How To Protect Your Deck

Now that you’ve learned the four steps to prepping your deck you’re ready to apply One TIME.

Applying One TIME is the most enjoyable part of the process as you’re enriching the beauty of your wood.  You’ll witness the incredible difference the high-quality One TIME will make on your prepped wood.

Materials Needed to apply One TIME to your deck (or any of your exterior wood projects)

  •    One TIME
  •    Broom

    Paint roller or paint pad    

  •    Painter’s pole
  •    Paint tray
  •    3” paintbrush
  •    Painter’s tape

optional: painter’s mitt ( see NOTE below)

The Process

  1.    Use a broom to remove all debris from the deck.
  2.    Determine where you’ll begin applying the One TIME and where you’ll end. You’ll want to begin somewhere that is the most convenient to allow yourself room to move around. Make sure you pick an end location that allows you to get off of the deck with ease without having to cross over newly applied One TIME.
  3.    Apply painter’s tape along the siding that butts up to your deck The painter’s tape will protect your siding from receiving any unwanted stain.
  4.    Pour the One TIME into the paint tray
  5.    Fasten the roller or paint pad to the end of the painter’s pole.
  6.    Dip the paint roller or pad into the paint tray and begin to apply the One TIME to the entirety of the deck. For all the areas that are hard to reach, such as the sides of the deck or the in-between the edges of the boards, use the paintbrush to apply the One TIME.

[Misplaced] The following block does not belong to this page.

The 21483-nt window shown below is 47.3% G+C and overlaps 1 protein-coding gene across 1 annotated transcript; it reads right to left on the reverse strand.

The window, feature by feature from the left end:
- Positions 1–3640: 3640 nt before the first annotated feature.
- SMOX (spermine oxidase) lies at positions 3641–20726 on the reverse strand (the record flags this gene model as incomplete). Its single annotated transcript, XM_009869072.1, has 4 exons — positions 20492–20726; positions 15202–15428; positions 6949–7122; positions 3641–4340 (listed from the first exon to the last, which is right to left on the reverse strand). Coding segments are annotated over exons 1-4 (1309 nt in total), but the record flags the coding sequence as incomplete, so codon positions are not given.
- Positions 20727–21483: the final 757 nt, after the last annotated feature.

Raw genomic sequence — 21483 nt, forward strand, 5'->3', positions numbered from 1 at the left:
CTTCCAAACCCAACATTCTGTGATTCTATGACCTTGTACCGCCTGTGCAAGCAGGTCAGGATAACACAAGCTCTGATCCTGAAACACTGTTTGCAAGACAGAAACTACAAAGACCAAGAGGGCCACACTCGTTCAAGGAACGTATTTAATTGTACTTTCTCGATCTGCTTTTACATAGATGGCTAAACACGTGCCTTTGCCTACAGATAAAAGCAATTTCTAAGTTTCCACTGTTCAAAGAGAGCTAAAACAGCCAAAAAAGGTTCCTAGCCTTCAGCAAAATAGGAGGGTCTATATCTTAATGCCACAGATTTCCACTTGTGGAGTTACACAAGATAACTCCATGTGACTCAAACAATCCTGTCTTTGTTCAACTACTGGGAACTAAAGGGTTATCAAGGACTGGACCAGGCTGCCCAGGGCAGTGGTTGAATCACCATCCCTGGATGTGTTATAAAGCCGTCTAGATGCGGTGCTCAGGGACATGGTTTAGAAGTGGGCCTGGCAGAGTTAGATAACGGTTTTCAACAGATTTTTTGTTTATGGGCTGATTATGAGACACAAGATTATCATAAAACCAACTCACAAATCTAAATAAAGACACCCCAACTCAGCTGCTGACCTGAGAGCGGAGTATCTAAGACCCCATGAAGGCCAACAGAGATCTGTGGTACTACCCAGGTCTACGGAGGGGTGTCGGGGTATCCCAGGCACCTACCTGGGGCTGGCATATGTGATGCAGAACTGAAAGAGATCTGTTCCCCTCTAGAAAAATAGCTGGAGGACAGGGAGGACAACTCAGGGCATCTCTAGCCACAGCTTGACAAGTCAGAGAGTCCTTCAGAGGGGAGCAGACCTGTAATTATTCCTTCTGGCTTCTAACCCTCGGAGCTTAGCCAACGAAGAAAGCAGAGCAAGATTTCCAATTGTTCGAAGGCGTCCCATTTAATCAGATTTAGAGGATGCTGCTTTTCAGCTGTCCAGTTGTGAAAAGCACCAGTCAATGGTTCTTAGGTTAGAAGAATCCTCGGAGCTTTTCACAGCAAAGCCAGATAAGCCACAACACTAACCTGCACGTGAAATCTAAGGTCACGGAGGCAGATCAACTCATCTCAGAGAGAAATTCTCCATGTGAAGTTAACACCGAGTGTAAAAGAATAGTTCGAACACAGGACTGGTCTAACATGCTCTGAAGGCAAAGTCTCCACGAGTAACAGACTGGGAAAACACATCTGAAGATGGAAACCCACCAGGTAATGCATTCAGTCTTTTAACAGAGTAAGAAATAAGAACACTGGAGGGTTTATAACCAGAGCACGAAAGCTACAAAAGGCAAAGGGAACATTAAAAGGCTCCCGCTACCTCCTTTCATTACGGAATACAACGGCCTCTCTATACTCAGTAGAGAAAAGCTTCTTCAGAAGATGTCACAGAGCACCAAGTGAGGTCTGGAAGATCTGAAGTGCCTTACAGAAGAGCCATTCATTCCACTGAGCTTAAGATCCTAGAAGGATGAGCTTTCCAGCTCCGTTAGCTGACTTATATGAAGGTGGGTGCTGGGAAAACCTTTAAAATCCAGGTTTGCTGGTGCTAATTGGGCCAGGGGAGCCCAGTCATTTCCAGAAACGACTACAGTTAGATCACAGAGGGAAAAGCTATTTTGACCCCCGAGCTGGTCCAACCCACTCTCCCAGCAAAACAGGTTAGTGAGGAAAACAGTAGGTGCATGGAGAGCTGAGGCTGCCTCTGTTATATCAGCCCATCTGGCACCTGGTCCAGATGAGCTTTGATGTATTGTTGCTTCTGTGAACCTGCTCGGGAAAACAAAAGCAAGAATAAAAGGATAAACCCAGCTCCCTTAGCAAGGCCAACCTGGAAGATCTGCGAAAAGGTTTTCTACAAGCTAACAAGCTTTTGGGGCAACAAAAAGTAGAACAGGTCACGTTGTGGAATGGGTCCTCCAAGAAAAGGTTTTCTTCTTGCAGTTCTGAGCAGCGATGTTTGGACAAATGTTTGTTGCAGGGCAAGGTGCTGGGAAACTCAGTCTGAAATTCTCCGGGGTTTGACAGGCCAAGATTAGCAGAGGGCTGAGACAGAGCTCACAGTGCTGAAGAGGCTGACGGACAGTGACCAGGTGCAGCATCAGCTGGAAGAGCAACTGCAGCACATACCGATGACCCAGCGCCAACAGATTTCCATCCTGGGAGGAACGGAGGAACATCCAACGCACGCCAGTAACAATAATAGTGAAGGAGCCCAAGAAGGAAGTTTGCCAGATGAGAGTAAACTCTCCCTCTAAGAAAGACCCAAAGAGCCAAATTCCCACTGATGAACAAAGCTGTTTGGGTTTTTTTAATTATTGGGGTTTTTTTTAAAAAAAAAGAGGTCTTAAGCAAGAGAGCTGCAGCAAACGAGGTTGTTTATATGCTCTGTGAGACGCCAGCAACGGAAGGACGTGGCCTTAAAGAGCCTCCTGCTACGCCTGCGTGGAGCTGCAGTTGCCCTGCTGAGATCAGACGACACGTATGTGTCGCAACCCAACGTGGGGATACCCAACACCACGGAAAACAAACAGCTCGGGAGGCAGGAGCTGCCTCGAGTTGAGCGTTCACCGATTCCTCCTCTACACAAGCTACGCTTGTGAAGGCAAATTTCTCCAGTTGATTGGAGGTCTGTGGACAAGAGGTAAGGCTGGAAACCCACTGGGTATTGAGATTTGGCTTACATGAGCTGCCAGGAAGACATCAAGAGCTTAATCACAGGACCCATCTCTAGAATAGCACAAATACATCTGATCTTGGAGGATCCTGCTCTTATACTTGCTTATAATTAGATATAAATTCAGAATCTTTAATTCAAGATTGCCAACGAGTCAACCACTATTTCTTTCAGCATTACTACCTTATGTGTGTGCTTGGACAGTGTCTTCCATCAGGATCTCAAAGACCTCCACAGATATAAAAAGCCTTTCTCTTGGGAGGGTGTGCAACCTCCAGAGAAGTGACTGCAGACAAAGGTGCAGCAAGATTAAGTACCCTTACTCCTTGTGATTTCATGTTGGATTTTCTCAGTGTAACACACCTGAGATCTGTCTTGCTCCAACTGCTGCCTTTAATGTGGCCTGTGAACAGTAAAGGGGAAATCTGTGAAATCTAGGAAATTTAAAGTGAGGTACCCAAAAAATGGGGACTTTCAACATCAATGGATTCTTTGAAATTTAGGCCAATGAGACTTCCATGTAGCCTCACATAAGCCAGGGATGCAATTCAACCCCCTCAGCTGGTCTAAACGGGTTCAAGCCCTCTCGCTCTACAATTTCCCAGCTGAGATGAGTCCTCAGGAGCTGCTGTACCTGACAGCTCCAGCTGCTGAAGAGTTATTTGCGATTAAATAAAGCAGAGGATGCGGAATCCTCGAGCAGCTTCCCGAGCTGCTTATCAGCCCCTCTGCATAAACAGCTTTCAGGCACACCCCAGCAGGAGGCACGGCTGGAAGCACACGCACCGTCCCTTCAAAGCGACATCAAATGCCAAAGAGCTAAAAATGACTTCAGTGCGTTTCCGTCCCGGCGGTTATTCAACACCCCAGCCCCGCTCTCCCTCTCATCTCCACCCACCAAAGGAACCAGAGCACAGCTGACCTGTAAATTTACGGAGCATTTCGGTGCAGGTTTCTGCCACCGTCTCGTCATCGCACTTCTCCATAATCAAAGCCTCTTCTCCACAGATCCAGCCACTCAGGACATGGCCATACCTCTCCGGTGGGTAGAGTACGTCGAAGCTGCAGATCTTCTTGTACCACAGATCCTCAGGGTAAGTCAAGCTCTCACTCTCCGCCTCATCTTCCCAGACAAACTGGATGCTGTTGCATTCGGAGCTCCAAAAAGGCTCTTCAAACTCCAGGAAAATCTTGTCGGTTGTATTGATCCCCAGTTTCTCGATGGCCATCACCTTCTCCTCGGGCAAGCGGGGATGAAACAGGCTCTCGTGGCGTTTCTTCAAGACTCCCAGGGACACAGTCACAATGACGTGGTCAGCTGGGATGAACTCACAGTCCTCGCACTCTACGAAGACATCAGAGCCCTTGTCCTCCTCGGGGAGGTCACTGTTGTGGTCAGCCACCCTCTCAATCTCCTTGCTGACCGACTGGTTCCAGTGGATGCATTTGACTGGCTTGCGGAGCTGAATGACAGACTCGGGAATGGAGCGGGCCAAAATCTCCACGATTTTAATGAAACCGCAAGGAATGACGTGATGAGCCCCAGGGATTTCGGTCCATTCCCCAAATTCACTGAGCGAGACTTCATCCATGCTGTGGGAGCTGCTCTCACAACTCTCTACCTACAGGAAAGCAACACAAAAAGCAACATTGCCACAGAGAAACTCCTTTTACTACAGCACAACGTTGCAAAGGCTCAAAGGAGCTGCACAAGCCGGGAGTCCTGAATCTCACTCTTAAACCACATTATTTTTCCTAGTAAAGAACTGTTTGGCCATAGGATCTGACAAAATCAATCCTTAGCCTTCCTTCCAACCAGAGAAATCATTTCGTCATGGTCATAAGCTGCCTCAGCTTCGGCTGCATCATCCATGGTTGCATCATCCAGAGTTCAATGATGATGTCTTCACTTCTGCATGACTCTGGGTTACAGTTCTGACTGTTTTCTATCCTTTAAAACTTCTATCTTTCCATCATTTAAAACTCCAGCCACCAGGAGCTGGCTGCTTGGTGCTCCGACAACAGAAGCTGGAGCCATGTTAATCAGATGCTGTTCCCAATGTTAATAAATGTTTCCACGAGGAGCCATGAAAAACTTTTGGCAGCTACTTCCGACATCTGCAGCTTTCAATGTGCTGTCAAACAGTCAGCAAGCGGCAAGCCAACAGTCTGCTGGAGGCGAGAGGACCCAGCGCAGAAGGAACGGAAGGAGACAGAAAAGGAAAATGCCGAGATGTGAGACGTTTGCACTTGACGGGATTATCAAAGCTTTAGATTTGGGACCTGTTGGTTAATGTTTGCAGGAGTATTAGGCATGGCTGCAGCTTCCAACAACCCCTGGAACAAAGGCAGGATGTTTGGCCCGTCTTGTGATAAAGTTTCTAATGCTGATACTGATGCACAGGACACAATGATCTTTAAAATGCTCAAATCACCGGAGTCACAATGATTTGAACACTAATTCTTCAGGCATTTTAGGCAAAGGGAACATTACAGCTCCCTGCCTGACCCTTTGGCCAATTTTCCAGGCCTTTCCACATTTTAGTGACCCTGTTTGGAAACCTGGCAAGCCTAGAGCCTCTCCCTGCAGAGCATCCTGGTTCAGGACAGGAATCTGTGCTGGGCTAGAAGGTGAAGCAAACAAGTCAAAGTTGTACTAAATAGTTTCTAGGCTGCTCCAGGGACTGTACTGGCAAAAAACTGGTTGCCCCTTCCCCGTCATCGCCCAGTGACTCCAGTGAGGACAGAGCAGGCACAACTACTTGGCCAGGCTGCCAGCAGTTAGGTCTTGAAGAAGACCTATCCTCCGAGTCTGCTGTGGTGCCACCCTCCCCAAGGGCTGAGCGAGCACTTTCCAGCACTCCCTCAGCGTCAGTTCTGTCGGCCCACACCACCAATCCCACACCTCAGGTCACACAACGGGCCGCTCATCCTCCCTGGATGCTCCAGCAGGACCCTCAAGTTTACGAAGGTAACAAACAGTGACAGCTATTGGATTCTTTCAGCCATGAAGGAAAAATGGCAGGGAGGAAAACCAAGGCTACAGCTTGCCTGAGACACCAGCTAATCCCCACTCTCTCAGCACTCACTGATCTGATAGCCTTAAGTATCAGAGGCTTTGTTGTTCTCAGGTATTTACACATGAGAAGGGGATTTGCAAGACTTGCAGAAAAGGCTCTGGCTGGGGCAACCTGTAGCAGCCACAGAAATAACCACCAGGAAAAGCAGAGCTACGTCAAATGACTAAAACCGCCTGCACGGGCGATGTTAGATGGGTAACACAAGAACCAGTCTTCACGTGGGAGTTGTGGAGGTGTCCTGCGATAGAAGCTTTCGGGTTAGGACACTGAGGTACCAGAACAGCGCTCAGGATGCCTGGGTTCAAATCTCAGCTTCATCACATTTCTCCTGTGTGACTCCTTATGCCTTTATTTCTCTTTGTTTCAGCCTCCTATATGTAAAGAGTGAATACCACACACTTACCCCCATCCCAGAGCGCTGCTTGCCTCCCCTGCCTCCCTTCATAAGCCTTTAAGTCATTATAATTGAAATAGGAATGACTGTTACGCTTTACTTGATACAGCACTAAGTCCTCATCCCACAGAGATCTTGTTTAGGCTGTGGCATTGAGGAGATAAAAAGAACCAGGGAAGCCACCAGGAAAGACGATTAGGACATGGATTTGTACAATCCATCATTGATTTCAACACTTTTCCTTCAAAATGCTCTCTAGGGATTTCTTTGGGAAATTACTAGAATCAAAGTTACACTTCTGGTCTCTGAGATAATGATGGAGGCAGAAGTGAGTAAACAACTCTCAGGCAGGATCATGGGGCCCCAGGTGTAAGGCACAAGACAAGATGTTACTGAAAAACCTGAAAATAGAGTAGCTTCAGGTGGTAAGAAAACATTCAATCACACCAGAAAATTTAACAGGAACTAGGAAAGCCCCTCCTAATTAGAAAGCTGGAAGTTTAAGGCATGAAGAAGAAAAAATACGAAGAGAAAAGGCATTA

NOTE: To save time you can use a painters mitt for the spindles or balusters. You do not need to worry about overlaps or run marks this does not occur with One TIME.

Now you have successfully applied One TIME to your deck (or any other exterior wood project!


One thought on “How To Protect Your Deck

  1. 1Oregon1 says:

    I used a number of ‘utensils’ to apply One-Time and they all worked great (roller, stain brush, poly brush, and stain pad). I didn’t use a stain brush as much as I used foam poly brushes. You do have to have a number of these on hand as they wear out on rough wood, but on smooth, sanded decking, you can coat the rails in a nice thin coat. It’s totally true what they say with One-Time ‘less is more’. Certainly use a paint brush on a pole to roll it on the floor decking and follow up with a brush to spread the stain between the boards and to thin it out. It is all explained in the video and well worth your time to watch it. We used the stain pad on the stairs (ours are only about 3 feet wide) and hand rails, poly brushes on the railing side panels, roller on the flat decking and larger support fascia boards, and used brushes to even out the stain (at the end we used poly brushes exclusively to even out the stain on everything but the floor).

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